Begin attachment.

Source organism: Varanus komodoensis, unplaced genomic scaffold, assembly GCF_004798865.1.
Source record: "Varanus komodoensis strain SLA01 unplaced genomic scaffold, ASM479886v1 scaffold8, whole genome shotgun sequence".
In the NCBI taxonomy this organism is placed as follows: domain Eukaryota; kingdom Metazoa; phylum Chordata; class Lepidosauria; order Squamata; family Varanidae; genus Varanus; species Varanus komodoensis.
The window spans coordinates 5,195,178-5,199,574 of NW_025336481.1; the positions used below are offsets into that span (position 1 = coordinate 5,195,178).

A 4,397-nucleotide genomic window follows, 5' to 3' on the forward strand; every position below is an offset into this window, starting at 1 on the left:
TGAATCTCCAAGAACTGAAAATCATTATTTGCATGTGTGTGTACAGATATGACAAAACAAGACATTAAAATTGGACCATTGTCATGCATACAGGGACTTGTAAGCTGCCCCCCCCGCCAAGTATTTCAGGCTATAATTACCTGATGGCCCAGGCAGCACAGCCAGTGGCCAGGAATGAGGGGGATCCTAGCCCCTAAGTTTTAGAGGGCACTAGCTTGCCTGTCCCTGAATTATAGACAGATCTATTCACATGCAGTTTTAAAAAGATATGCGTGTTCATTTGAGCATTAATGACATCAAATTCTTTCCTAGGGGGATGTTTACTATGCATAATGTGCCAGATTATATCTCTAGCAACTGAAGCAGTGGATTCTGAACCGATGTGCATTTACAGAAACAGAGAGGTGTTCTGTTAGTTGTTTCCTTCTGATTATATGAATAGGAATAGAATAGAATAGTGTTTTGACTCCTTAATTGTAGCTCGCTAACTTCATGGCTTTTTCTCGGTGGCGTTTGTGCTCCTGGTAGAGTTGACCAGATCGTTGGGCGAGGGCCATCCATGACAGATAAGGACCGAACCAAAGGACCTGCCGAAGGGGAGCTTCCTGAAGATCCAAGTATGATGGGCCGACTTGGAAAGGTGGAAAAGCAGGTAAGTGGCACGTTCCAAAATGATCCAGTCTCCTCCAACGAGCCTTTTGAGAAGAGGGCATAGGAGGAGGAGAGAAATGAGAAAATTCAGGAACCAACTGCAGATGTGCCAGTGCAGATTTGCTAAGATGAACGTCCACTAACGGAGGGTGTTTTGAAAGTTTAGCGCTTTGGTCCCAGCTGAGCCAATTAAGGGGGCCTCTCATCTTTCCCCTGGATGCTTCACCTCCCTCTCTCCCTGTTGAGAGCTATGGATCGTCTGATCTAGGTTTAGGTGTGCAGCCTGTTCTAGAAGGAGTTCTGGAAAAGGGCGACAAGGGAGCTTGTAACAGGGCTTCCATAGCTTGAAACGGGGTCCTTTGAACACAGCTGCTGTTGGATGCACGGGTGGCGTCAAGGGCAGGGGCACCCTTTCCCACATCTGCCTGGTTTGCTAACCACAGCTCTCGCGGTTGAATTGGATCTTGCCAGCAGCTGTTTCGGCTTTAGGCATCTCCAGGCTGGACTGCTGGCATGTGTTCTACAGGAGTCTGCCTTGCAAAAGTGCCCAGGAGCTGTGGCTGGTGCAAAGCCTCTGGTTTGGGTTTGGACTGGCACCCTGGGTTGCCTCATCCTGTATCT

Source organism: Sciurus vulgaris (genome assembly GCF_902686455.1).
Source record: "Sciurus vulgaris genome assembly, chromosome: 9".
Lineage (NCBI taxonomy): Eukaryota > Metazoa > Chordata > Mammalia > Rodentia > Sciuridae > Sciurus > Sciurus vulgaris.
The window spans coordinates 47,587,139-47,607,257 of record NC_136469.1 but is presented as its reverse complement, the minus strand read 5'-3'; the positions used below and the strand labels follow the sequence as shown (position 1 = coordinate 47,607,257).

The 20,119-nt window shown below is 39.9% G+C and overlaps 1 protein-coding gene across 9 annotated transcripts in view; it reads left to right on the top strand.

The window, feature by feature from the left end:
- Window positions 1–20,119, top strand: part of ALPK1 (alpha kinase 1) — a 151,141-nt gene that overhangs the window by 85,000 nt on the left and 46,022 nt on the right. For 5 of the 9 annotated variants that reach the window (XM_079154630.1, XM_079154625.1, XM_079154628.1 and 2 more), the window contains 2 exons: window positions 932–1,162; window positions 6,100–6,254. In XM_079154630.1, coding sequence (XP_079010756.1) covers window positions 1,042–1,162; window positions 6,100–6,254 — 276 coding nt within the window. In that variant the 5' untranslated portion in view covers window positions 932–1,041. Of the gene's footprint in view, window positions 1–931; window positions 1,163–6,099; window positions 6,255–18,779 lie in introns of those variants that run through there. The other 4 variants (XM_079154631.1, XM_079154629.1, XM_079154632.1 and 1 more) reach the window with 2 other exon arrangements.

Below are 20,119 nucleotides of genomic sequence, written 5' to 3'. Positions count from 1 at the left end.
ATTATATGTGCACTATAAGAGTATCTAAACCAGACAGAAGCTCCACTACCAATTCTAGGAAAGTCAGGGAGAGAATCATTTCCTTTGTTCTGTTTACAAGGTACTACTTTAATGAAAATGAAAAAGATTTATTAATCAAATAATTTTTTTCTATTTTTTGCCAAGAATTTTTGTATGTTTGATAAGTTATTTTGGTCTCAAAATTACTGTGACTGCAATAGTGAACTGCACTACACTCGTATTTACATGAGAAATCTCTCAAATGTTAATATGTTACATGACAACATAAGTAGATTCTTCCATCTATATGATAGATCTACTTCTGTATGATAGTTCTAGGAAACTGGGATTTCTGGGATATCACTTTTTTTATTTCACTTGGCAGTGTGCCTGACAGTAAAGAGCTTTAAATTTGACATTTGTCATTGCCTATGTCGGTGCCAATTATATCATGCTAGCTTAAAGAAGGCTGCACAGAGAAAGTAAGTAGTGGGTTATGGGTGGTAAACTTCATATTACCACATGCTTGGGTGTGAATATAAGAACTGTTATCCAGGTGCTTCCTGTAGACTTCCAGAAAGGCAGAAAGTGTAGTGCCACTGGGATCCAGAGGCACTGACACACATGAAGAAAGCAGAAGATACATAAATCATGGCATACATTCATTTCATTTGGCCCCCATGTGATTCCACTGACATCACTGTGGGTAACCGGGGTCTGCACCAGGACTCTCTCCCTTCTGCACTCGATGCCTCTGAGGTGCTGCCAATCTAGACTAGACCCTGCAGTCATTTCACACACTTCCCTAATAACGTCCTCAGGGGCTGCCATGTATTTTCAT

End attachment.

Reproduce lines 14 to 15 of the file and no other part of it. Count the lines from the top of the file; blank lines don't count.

Below are 20,119 nucleotides of genomic sequence, written 5' to 3'. Positions count from 1 at the left end.
ATTATATGTGCACTATAAGAGTATCTAAACCAGACAGAAGCTCCACTACCAATTCTAGGAAAGTCAGGGAGAGAATCATTTCCTTTGTTCTGTTTACAAGGTACTACTTTAATGAAAATGAAAAAGATTTATTAATCAAATAATTTTTTTCTATTTTTTGCCAAGAATTTTTGTATGTTTGATAAGTTATTTTGGTCTCAAAATTACTGTGACTGCAATAGTGAACTGCACTACACTCGTATTTACATGAGAAATCTCTCAAATGTTAATATGTTACATGACAACATAAGTAGATTCTTCCATCTATATGATAGATCTACTTCTGTATGATAGTTCTAGGAAACTGGGATTTCTGGGATATCACTTTTTTTATTTCACTTGGCAGTGTGCCTGACAGTAAAGAGCTTTAAATTTGACATTTGTCATTGCCTATGTCGGTGCCAATTATATCATGCTAGCTTAAAGAAGGCTGCACAGAGAAAGTAAGTAGTGGGTTATGGGTGGTAAACTTCATATTACCACATGCTTGGGTGTGAATATAAGAACTGTTATCCAGGTGCTTCCTGTAGACTTCCAGAAAGGCAGAAAGTGTAGTGCCACTGGGATCCAGAGGCACTGACACACATGAAGAAAGCAGAAGATACATAAATCATGGCATACATTCATTTCATTTGGCCCCCATGTGATTCCACTGACATCACTGTGGGTAACCGGGGTCTGCACCAGGACTCTCTCCCTTCTGCACTCGATGCCTCTGAGGTGCTGCCAATCTAGACTAGACCCTGCAGTCATTTCACACACTTCCCTAATAACGTCCTCAGGGGCTGCCATGTATTTTCAT